While virtually any scientific or engineering technology has the potential for misuse, nuclear technology is a special case, and security of materials and know-how has always been a priority in the nuclear community. In an age of rogue nations and violent sub-national organizations, the subject has even greater significance, and this is reflected in its important place in the curriculum of MIT’s Nuclear Science and Engineering Department.
The attention to nuclear security is part of the Department’s broader consideration of the interactions of nuclear technology with society as a whole. This is particularly important because fission reactors are emerging as the primary large-scale carbon-free energy generation method for the foreseeable future, notes Senior Research Scientist Richard Lanza.
“If you’re going to have nuclear power, then you’re going to have to deal with the issues of proliferation and safeguards,” he explains. “This is a complex-systems problem, and the sort of problem MIT has addressed in the past, because we can bring together a lot of pieces.”
From inside the Institute, these pieces include NSE faculty and members of other departments including Physics, Materials Science and Engineering and Political Science. Outside instructors hail from private companies and national laboratories, and government agencies like the Defense Intelligence Agency and the CIA; there is also collaboration on policy issues with Harvard’s Kennedy School of Government.
In a major supplement to funding from the Departments of Defense, Energy, and Homeland Security, NSE recently received a $2.4 million award from the Department of Energy’s National Nuclear Security Administration, under its Global Threat Reduction Initiative (GTRI). The Initiative is fostering development of a shared, five-course nuclear security curriculum at MIT, Pennsylvania State University and Texas A&M University; the materials will ultimately be promulgated to other universities.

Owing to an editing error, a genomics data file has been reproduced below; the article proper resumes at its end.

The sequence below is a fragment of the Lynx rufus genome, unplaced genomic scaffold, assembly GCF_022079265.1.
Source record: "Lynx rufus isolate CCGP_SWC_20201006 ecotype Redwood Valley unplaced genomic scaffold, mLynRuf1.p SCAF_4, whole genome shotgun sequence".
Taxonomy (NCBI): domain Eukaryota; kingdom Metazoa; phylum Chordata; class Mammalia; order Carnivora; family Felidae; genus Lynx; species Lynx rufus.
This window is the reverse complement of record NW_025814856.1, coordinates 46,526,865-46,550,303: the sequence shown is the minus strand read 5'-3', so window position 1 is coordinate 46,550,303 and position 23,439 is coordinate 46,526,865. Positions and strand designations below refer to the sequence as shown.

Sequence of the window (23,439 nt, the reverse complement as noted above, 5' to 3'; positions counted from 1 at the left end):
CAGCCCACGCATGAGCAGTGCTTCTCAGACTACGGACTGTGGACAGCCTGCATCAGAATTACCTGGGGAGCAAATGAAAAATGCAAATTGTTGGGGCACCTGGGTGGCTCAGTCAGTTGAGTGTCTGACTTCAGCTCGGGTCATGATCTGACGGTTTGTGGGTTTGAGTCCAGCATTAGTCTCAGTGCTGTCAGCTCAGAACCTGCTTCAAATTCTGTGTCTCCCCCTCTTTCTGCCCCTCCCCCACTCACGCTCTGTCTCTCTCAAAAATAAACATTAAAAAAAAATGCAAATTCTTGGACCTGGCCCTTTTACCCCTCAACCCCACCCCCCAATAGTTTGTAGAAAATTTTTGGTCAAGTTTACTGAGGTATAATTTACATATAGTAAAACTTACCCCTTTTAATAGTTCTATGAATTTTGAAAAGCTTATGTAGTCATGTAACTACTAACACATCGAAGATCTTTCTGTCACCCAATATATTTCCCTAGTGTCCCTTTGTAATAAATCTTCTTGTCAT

Lanza co-teaches a course in Nuclear Non-Proliferation with Michael Hynes of Raytheon and Senior Lecturer Jacquelyn Yanch, covering a range of topics from the roots of nuclear weapons development to case studies of extremist groups (like Al-Qaeda and the Aum Shinrikyo cult) that have sought out nuclear materials and technologies on the black market. Political motivations are also explored, to help understand the nuclear aspirations of nations like Iran and North Korea.
Lanza explains that NSE leadership felt it made sense to study security in the department because “what we need is policy that’s more informed by technology, rather than the other way around. There are many protocols in place that are very prescriptive; the trouble is they were put into place 40 years ago.
“There’s also another aspect that’s changed — nuclear technology is now worldwide. The Non-Proliferation Treaty of 1970, our principal nonproliferation agreement, recognizes five countries as having the right to possess nuclear weapons (the US, USSR, United Kingdom, France and China). These countries pledged to reduce and eliminate their reliance on nuclear weapons and promote the development of civilian nuclear power programs in other countries. The world we live in now has two more declared nuclear countries, one undeclared country, and a host of subnational groups that are seeking nuclear capability. This is a very different world than 1970.”
This, says Lanza, is a primary driver behind new research into detection and analysis technologies, including the ability to track materials to their reactors of origin via their unique material “signatures,” and a reactor-monitoring collaboration with Lawrence Livermore National Laboratory focused on using anti-neutrinos to detect the creation of plutonium. “As my colleague Mike Hynes has said, what we want to do is move away from the Cold War concept of mutually assured destruction, and towards mutually assured detection.”
NSE’s extensive work on the nuclear fuel cycle also plays a role, developing strategies for reactor design and operation that minimize production of fissile material.
Lanza notes that there is intense interest among MIT students in security — over 50 people attended the first lecture in the nuclear non-proliferation course. “They understand that nuclear engineers are responsible for nuclear power, and if you do that, you have to be responsible for the consequences,” he says. “I tell them it’s their 30-year homework assignment — this isn’t something we can ignore.”
"What we need is policy that’s more informed by technology, rather than the other way around. There are many protocols in place that are very prescriptive; the trouble is they were put into place 40 years ago."
Written by Peter Dunn
Photos by Justin Knight